Jennifer Muniga has been executive director of Cameron Community Ministries, an Urban Outreach Community Center in the Lyell-Otis Neighborhood, since 2011.
In that role, she sees first-hand the impact of poverty on youth, as 98 percent of neighborhood residents live in poverty, and her work at Cameron is devoted to addressing that issue.
Muniga, a 2017 Forty Under 40 honoree, recently answered questions about her career path and her work in the nonprofit world.
What was the career path that led you to Cameron Community Ministries?
My degree is in developmental psychology and my background is mental health counseling. I always thought that I would be a child psychiatrist. I started working at the Center for Youth Services in 2006 and realized that I loved this population. I then spent nearly five years with CPS at Bivona Child Advocacy Center before taking a leap of faith and coming to Cameron. I’ve been at Cameron for over eight years now.
What made you want to get into the nonprofit world in general and Cameron Community Ministries in particular?
If I’m being honest, I didn’t intentionally get into the nonprofit world. I remember telling my parents that “I want to help people,” when asked what I wanted to be when I grew up. From an early age I’ve always known I wanted to help people and that I wanted to work with children, I just didn’t know in what capacity. I started working at the Center for Youth Services here in Rochester right after grad school, and it was there that I fell in love with social justice and helping the vulnerable and disadvantaged. In 2011, I came to Cameron Ministries where I’ve been able to work with children and families in need for over eight years. I’ve learned so much along the way and really enjoy nonprofit work. In fact, I enjoy it so much that I now teach a class on Overview of Nonprofits at St. John Fisher College.
What do you consider to be your biggest successes at Cameron?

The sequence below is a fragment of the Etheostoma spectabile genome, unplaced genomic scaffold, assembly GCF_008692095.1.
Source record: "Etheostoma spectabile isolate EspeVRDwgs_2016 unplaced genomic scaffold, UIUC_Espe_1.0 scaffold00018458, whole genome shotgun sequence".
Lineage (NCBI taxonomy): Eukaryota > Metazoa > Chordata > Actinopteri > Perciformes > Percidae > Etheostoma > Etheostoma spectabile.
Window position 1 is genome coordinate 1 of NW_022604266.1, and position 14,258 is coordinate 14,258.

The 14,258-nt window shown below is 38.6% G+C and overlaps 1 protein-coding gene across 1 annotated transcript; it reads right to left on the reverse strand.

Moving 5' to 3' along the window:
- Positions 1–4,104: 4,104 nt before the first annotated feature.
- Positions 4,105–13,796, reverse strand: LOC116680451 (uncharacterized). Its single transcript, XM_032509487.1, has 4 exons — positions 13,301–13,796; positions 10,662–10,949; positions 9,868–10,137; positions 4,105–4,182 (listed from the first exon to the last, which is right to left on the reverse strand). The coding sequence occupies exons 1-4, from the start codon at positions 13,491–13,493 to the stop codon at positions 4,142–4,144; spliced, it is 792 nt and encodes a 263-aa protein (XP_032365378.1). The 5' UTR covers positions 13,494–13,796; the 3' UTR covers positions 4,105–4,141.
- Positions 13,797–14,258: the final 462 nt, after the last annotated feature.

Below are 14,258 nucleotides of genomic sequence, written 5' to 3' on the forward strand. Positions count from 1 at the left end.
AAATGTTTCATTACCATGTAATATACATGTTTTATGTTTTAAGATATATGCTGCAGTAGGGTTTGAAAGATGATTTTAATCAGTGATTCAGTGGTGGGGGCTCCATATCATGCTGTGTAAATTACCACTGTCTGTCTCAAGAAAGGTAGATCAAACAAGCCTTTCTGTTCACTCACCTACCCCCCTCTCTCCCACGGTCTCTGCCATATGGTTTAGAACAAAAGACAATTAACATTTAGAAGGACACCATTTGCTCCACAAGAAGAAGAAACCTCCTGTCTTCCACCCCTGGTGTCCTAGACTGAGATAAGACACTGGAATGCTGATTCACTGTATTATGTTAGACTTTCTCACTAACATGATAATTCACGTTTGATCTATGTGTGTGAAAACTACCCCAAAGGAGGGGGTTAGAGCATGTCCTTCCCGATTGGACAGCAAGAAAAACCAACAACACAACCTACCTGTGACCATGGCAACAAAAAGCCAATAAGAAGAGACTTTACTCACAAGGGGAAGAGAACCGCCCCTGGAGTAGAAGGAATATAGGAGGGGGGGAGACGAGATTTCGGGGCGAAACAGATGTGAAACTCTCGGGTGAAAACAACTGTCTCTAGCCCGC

The biggest success for me at Cameron has been the recent addition of our Teen Center. For over 30 years, Cameron has served children 5-12 years old, kindergarten to sixth grade. However, after the completion of sixth grade when kids really need positive spaces and adults in their lives, there was no longer any Cameron programming available to them. This gap was always troubling for me, particularly when I’d been here long enough to see a cohort of kids begin in kindergarten then age out right before my eyes. With these kids as motivation, we were able to launch and complete a capital campaign in order to build a Teen Center on our campus that serves youth 13-18 years old, seventh through 12th grade. I can sleep a little easier at night knowing our kids have a place to continue to come to and grow. Seeing the final product of this has been the proudest moment of my career.
What are the biggest obstacles you’ve faced in your time at Cameron?
The biggest obstacle I’ve faced at Cameron is the little resources available to nonprofits. It costs a lot of money to feed hundreds of people per week, operate three buildings and hire and retain good staff, (paying them a living wage is crucial). Over the past eight years I’ve written hundreds of grants in order to secure funding to offer the incredible programming that we do. In addition, we engage in speaking opportunities at churches, businesses, groups, and individuals, anyone who will listen in order to garner support. All of this to (sometimes) just break even can be exhausting. We know that the neighborhood benefits tremendously from the programming provided by Cameron, and without it many families would fall through the cracks. Even with programs like Cameron, the poverty issue in Rochester is not getting better; this is definitely a daily obstacle.